The two messages in this threat assessment are that the problem is gigantic (beginning with the monies involved) and that it is the corruption of the elite that is the indispensable tool. That is, corruption/kleptocracy among and within:

To state this in a more succinct and direct manner, organized crime and big money laundering operations have been enormously successful and have grown so gigantic because they are politically protected by exactly those people and institutions that are supposed to be engaged in combating them. Moreover, how can the law enforcement apparatus be effective when it operates under the direction of the crooks and is itself also corrupted? Accountability is for the small fries. In considering the nature of the corruption, which most reports explicitly see as a consequence of the large amounts of money available, this conclusion is drawn too easily. Money is an incentive, but it also leaves a trail. Additionally, many people are as motivated by power, positions, and promotions as by money and the former are more important in the long run and harder to tie in as a quid pro quo, especially when someone else in the network makes the decision on positions and promotions - power - and there is no paper trail.

The explicit message in Chasing Dirty Money is that a mass of laws and procedures is as complex as the money laundering itself, and little has been or will be accomplished. Less explicit (almost non-existent) is the nature of the problem being addressed, which in this study come across as the small time operators and three or four banks, only one of which was dealt with harshly. And then, only by luck. This refers to the common example, BCCI - known before its demise as the Bank of Crooks and Criminals International. Congress stopped its investigation after the appropriate campaign donations were received. The Feds took no action. The BCCI was brought down only after the key staffer took the data, carried it up to New York City, and laid it on NY District Attorney Morgenthau's desk. But, 2,000 money launderers getting caught by dealings in millions of dollars is unlikely to add up to a trillion dollars. Does corruption/kleptocracy at the government, executive, and state level, even enter into the AML considerations. Not likely, because of the political sensitivities. There is no discussion of investigations of top level corruption being deliberately derailed by the heads of investigatory agencies or those above and how these activities play in the AML regimes/activities.[1]

This issue is so serious it warrants a few explanatory remarks. What happens when most of the political system at the upper echelons has been corrupted? Or, in the extreme, when the political system is itself much like an organized crime family? Is that what we are approaching today?

To place this in perspective, consider The Black Book of Communism[2], which is a study of the crimes of communism conducted after the self-destruction of the Soviet Union in1989-1991. The researchers that produced this study concluded that the record of Communist governments was the most colossal case of political carnage in history, far, far worse than Hitler's Germany.

The dry academic book, first published in France in 1997, became a publishing sensation, the focus of an impassioned debate. But, it was not the magnitude of the Communist tragedy that was news but, rather, the fact that the truth should come as such a shock to the public at this late date.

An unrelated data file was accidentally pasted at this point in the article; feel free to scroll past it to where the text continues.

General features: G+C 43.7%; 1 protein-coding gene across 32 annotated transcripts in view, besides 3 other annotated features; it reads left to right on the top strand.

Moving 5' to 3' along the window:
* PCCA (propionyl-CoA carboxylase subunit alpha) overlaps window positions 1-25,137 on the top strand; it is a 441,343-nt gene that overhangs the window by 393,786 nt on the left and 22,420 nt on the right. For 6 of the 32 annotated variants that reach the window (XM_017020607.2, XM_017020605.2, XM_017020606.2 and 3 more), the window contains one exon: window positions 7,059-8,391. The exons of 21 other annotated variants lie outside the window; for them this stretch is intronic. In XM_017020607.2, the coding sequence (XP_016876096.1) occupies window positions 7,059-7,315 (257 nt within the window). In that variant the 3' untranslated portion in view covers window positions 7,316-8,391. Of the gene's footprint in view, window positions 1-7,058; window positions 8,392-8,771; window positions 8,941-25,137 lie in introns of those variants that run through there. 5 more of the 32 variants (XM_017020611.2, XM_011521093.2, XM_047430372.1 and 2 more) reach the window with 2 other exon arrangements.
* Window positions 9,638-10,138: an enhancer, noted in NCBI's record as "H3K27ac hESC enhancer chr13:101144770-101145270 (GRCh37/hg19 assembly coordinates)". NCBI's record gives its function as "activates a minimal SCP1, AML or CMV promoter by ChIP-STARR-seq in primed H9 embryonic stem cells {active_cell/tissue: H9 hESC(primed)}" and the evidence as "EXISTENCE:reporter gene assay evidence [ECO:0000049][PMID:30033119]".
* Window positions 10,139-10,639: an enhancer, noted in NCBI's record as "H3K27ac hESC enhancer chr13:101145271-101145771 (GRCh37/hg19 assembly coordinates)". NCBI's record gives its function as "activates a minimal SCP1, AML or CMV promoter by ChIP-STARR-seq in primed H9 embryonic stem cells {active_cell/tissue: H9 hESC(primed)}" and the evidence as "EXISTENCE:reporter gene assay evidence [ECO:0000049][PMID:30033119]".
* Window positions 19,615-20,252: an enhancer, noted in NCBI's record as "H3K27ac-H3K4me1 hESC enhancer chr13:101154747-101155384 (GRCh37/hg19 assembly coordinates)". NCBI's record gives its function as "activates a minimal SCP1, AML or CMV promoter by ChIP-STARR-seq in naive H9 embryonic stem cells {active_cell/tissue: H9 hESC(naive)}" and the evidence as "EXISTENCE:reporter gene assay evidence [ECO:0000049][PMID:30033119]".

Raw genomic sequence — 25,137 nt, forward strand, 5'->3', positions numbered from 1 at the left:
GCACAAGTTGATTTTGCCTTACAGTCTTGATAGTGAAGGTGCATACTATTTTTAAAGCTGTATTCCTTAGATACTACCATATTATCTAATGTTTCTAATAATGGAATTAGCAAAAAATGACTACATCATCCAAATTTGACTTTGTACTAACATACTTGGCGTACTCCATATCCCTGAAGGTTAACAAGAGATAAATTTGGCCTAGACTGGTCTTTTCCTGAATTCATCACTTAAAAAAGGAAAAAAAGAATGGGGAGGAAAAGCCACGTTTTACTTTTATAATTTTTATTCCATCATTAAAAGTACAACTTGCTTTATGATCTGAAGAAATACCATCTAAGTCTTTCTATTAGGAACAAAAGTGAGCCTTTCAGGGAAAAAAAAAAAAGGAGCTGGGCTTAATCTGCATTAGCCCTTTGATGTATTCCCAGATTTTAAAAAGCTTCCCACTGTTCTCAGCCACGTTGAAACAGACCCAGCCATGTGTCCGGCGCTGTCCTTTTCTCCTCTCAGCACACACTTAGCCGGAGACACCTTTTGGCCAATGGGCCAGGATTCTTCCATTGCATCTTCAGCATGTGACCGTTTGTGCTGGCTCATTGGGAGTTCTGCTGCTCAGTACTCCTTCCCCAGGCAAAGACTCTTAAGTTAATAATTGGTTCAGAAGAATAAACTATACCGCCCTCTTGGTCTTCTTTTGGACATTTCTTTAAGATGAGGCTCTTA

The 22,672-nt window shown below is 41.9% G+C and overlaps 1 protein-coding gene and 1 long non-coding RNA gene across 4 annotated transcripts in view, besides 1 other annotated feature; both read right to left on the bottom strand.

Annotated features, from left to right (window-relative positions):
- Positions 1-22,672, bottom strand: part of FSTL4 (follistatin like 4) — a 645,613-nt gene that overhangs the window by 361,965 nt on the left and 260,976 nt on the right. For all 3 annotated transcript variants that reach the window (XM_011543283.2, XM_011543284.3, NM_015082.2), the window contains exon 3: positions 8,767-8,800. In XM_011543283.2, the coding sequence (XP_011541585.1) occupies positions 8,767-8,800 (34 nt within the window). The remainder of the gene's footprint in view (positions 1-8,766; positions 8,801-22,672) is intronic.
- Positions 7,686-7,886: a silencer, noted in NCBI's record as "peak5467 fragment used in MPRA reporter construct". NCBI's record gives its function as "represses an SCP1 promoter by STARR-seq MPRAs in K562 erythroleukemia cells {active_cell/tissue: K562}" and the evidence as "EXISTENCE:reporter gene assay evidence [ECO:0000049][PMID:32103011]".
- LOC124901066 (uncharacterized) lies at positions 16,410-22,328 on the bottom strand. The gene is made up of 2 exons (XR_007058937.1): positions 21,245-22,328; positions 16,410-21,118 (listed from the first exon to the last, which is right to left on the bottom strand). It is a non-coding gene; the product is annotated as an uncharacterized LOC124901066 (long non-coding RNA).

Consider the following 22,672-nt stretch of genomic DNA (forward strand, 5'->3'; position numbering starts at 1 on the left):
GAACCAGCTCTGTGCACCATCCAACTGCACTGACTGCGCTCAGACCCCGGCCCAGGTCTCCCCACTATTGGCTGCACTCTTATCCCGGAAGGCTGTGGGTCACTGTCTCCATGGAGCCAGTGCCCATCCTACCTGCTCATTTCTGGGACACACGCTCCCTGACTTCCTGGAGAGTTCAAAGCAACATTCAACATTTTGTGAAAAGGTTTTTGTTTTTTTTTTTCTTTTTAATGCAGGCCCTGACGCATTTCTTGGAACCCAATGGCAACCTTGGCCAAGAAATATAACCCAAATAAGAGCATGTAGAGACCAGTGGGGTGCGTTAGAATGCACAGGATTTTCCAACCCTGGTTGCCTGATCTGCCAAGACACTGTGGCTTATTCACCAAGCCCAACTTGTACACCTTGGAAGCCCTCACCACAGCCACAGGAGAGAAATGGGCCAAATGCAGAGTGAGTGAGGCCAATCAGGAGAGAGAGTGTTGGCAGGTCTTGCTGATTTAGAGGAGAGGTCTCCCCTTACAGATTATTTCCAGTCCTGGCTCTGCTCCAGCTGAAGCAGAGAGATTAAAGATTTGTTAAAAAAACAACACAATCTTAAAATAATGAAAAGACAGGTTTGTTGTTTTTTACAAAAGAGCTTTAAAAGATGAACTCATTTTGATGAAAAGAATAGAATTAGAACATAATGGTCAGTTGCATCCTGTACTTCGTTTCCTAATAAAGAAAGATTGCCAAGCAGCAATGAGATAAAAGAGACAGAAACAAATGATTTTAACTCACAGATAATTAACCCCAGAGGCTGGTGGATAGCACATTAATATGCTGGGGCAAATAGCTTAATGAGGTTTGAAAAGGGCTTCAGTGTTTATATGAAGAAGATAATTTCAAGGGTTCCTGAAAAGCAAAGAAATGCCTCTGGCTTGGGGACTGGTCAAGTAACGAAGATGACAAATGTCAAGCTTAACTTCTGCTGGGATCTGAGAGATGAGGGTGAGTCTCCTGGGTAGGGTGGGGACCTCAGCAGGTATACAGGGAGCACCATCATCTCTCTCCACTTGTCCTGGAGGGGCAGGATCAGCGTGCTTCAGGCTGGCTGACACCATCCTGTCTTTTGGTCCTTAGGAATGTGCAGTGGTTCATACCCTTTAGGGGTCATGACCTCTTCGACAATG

The problem is that there had been maintained (and still is) a silence respecting the crimes of the Soviet Union (Russia): Knowing the truth about the U.S.S.R. has never been an academic matter. . . Revelations concerning Communist crimes [among the intellectuals and politicians] cause barely a stir. Why is there such an awkward silence from politicians? Why such a deafening silence from the academic world regarding the Communist catastrophe, which touched the lives of about one-third of humanity on four continents during a period spanning eighty years?"[3]

If the crimes of these nations are "out of bounds" insofar as investigations are concerned, and their debate, how can they be considered in the discussions of AML regimes and accomplishments? Obviously, they cannot, and there is not the slightest suggestion in Chasing Dirty Money that the authors were even aware of the problem.

Because of this silence there is almost no awareness of the criminal conduct - especially crimes against nations other than their own - of the Communist states operating as states, with all the assets and resources of the state available in their organized criminal pursuits. Why this is so important, or should be, to Chasing Dirty Money is that in 1955, international terrorism, drug trafficking, and organized crime became strategic state intelligence operations run by the Soviet/Russian intelligence services.[4]China and the Soviet Union, especially the Soviet Union, are the grand daddies of today's international terrorism, drug trafficking, and organized crime, and, along with these operations, the wholesale corruption of people of power and influence around the globe. In these operations, the money laundering was organized - not by the KGB or GRU, but, rather, by the respectable leaders in international finance,[5]which existed as a partner, not victim, of the chief crooks. Because the operations were, in effect, politically protected, as evidenced in part by the "silence," one would be most naïve to assume they ceased in conjunction with the changes of 1989-1991. The operations were simply too valuable.[6] Why stop them anyway since no one (e.g., the media, politicians, government officials, intelligence experts, pundits in various policy centers) can be said to have raised even a minor stink about them for over 50 years.